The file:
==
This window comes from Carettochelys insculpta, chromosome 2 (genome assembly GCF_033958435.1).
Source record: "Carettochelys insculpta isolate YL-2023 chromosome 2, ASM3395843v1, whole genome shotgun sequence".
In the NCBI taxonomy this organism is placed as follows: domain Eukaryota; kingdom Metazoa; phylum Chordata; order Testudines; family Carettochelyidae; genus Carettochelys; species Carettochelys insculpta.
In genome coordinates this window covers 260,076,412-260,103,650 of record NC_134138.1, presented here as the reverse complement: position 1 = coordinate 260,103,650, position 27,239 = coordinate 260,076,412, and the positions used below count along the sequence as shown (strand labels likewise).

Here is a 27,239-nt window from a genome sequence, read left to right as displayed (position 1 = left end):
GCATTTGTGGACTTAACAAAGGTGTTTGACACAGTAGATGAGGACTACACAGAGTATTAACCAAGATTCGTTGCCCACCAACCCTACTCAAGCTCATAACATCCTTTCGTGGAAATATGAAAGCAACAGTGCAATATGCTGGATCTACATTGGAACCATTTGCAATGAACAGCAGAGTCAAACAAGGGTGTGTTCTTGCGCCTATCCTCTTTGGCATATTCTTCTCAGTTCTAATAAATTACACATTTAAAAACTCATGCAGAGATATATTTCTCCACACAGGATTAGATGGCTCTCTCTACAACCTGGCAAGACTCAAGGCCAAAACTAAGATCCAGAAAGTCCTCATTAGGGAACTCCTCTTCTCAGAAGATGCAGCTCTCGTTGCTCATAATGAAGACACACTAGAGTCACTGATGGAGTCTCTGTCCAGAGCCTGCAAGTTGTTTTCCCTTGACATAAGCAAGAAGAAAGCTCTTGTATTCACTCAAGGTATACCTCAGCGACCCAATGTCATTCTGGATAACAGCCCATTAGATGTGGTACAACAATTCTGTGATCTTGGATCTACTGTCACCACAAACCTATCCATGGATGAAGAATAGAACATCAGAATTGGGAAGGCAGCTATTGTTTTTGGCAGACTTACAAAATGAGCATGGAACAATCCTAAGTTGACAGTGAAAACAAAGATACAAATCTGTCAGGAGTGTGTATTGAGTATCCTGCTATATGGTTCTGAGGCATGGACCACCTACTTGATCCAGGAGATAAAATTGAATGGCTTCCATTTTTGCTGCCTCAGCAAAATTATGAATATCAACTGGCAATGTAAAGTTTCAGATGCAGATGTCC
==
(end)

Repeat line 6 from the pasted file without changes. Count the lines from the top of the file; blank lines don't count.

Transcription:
GCATTTGTGGACTTAACAAAGGTGTTTGACACAGTAGATGAGGACTACACAGAGTATTAACCAAGATTCGTTGCCCACCAACCCTACTCAAGCTCATAACATCCTTTCGTGGAAATATGAAAGCAACAGTGCAATATGCTGGATCTACATTGGAACCATTTGCAATGAACAGCAGAGTCAAACAAGGGTGTGTTCTTGCGCCTATCCTCTTTGGCATATTCTTCTCAGTTCTAATAAATTACACATTTAAAAACTCATGCAGAGATATATTTCTCCACACAGGATTAGATGGCTCTCTCTACAACCTGGCAAGACTCAAGGCCAAAACTAAGATCCAGAAAGTCCTCATTAGGGAACTCCTCTTCTCAGAAGATGCAGCTCTCGTTGCTCATAATGAAGACACACTAGAGTCACTGATGGAGTCTCTGTCCAGAGCCTGCAAGTTGTTTTCCCTTGACATAAGCAAGAAGAAAGCTCTTGTATTCACTCAAGGTATACCTCAGCGACCCAATGTCATTCTGGATAACAGCCCATTAGATGTGGTACAACAATTCTGTGATCTTGGATCTACTGTCACCACAAACCTATCCATGGATGAAGAATAGAACATCAGAATTGGGAAGGCAGCTATTGTTTTTGGCAGACTTACAAAATGAGCATGGAACAATCCTAAGTTGACAGTGAAAACAAAGATACAAATCTGTCAGGAGTGTGTATTGAGTATCCTGCTATATGGTTCTGAGGCATGGACCACCTACTTGATCCAGGAGATAAAATTGAATGGCTTCCATTTTTGCTGCCTCAGCAAAATTATGAATATCAACTGGCAATGTAAAGTTTCAGATGCAGATGTCC